Augustine is quite tangential to my world of theory, but I am having so much fun reading him that I am having trouble sticking with the parts I selected out having to do with politics. And that’s bad because there is a lot of Augustine, and I’m supposed to be doing other things.
Nonetheless, he has offered quite a bit of solace in just about all his writings. His Confessions was a life-changing book for me, not because I really came to have any faith, but because of the way he scrutinized his life’s petty wrongs to find meaning. You think about some of the willfully dumbass shit you’ve done and you cringe when you think about it. Augustine understood that very well and helps to point you towards heaven anyway.
City of God is obviously a much more significant work, and while I’ve dipped into it now and then for Latin practice, I’ve never sat down and read the entire thing. I’m two books in, and it’s so good that is beguiling me.
The other day I happened upon this paragraph (this is part of it; the whole is loooong) here in Book II section 20:
Verum tales cultores et dilectores deorum istorum, quorum etiam imitatores in sceleribus et flagitiis se esse laetantur, nullo modo curant pessimam ac flagitiosissimam non1 esse rem publicam. “Tantum stet, inquiunt, tantum floreat copiis referta, victoriis gloriosa, vel, quod est felicius, pace secura sit. Et quid ad nos? Immo id ad nos magis pertinet, si divitias quisque augeat semper, quae cotidianis effusionibus suppetant, per quas sibi etiam infirmiores subdat quisque potentior. Obsequantur divitibus pauperes causa saturitatis atque ut eorum patrociniis quieta inertia perfruantur, divites pauperibus ad clientelas et ad ministerium sui fastus abutantur. Populi plaudant, non consultoribus utilitatum suarum, sed largitoribus voluptatum. Non dura iubeantur, non prohibeantur inpura. Reges non curent quam bonis, sed quam subditis regnent. Provinciae regibus non tamquam rectoribus morum, sed tamquam rerum dominatoribus et deliciarum suarum provisoribus serviant, eosque non sinceriter honorent, sed2 serviliter timeant. Quid alienae vineae potius quam quid suae vitae quisque noceat, legibus advertatur.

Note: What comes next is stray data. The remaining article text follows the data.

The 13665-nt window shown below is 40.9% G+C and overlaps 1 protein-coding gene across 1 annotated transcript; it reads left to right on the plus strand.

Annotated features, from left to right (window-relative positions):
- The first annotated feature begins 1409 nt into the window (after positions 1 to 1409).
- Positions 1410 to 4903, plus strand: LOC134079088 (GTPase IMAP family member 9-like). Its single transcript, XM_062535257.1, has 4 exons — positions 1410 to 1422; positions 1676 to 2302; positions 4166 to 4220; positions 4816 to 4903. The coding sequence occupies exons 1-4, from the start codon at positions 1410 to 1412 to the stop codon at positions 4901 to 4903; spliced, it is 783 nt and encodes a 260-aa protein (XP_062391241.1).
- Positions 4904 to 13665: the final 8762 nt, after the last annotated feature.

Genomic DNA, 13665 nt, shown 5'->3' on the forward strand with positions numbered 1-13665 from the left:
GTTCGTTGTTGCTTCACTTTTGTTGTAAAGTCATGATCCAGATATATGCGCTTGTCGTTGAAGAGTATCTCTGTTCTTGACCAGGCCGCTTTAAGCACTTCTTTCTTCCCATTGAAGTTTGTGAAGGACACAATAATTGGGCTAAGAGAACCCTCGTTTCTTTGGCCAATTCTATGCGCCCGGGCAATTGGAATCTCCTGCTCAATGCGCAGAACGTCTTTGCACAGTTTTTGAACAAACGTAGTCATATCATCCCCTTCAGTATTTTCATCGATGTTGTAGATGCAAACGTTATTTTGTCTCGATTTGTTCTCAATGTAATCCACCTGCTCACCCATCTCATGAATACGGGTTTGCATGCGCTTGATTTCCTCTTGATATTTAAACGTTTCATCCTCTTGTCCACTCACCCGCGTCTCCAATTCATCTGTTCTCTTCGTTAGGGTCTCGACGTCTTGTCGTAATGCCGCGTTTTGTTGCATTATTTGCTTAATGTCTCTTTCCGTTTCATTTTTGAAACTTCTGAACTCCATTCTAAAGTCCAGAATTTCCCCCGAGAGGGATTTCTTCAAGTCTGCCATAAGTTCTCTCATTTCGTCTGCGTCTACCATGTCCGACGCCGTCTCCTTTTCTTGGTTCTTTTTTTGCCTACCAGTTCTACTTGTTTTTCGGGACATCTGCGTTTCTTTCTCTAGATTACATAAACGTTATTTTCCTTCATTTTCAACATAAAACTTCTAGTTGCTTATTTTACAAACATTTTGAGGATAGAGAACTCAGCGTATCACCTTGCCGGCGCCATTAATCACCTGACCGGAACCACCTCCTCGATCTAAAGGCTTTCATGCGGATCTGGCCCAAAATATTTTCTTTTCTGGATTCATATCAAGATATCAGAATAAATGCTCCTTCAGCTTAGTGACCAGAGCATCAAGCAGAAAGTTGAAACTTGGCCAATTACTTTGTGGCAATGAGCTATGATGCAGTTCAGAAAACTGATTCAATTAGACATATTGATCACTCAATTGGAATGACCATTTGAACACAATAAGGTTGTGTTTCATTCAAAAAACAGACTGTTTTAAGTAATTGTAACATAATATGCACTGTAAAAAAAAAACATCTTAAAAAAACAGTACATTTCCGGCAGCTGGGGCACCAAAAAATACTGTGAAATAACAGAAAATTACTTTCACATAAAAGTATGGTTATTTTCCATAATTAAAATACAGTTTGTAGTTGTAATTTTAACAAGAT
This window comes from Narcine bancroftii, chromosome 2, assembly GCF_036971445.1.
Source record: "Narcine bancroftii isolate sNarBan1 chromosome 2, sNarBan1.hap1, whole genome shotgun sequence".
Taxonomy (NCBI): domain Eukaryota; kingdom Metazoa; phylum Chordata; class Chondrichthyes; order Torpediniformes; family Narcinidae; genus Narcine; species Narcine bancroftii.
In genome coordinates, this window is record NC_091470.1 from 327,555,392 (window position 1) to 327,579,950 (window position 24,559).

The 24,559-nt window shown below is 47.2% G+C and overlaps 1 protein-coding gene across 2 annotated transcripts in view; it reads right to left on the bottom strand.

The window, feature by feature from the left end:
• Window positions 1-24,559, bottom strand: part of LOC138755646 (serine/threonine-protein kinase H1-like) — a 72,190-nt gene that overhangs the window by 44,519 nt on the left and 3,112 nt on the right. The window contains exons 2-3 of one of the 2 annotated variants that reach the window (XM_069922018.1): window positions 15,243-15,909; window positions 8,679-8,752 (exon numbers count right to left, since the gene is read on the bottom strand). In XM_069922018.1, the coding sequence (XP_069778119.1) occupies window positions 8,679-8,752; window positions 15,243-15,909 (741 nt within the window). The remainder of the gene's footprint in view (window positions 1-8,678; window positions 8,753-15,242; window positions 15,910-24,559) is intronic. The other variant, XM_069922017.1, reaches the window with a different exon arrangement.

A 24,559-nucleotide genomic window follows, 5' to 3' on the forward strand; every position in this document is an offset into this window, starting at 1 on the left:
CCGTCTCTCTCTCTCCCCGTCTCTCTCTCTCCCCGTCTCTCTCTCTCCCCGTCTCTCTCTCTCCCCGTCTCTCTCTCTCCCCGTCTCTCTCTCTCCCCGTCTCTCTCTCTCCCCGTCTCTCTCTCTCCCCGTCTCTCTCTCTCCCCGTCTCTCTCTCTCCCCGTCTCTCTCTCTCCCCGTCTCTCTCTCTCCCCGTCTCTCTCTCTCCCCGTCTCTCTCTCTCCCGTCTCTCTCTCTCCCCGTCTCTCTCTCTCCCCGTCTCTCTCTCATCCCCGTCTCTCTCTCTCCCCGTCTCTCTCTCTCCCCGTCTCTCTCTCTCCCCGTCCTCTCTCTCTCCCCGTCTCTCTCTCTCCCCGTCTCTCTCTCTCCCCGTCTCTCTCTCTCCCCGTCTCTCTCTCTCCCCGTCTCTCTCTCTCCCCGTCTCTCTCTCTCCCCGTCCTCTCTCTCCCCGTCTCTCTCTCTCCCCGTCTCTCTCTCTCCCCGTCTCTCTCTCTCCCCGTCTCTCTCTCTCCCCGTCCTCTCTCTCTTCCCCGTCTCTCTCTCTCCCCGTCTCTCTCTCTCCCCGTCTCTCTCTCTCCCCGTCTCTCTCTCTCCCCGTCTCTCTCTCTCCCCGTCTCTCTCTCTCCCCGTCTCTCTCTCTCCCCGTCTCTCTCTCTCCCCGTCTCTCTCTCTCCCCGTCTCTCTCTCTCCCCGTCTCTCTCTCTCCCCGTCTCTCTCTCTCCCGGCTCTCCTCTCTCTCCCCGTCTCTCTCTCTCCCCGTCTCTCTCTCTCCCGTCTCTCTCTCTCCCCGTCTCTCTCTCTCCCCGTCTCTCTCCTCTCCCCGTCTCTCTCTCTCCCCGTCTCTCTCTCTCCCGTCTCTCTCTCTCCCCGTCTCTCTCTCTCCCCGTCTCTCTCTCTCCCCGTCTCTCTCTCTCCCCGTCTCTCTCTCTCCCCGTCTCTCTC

But the worshippers and admirers of pagen gods delight in imitating their sins, and are no not concerned that the republic be less depraved and licentious. (SO MUCH SUBJECTIVE FORTHCOMING:) “Let it remain undefeated,” they say, “only let it expand and abound in resources; let it be glorious with its victories, or still better, secure in peace; and what matters to us? This is our concern, that every man is able to increase his wealth so as to supply his daily luxury, and so that the powerful may subject the week for their own ends. Let the poor court the rich for a living, and that under their protection they may enjoy idleness; and let the rich abuse the poor as their dependents, to minister to their pride. Let the people applaud not those who protect their interests, but those who provide them with diversions. Let no severe duty be commanded, no impiety forbidden. Let kings estimate their success not by the righteousness, but by the servility, of their subjects. Let the provinces stand loyal to the king, not as a moral leader, but as lords of their possessions and purveyors of their pleasures; not with reverence, but a servile cravenness. Let the laws punish damage that a man does to his neighbor’s property but not the damage he does to his soul.
This is George McCracken’s translation for Loeb:
But the worshippers and the lovers of those gods, whom they are even delighted to copy in their evil deeds, are not concerned to prevent the republic from sinking to the lowest level of wickedness and profligacy. “Only let it stand,” they say, “only let it flourish with abundant resources, glorious in victory or, and that is better, secure in peace. And how does it concern us? No, no! it interests us more that the individual should constantly increase his wealth to support his daily extravagance, and to enable the more powerful individual thereby to make weaker men his subjects. Let the poor court the rich to fill their bellies and to enjoy under their patronage an undisturbed idleness; let the rich misuse the poor as clients and to minister to their pride. Let the people hail with applause, not those who have their interests at heart, but those who are lavish with pleasures. Let no hard task be assigned, let no foulness be forbidden. Let kings care not how good their subjects are but how abject. Let provinces be subservient to kings not as directors of morals but as lords of their lives and providers of their pleasures; and let them not honour them in sincerity but fear them in servility. Let the laws penalize the damage a man does to his neighbour’s vineyard rather than the damage he does to his own soul.
There’s a lot more coming, but you get the idea, and a few sentences following, we get St. A’s proto-YIMBY sentiment:
Exstruantur amplissimae atque ornatissimae; domus, opipara convivia frequententur, ubi cuique libuerit et potuerit, diu noctuque ludatur, bibatur, vomatur, diffluatur.
I can’t really improve on McCracken’s, so here it is.
Let huge and ornate houses be built; let lavish banquets be largely attended where for anyone who has the desire and the power there may be by day and by night indulgence in sport, drinking, vomiting, dissipation.
Stupid powerful people with their big houses and big food and drink and vomit.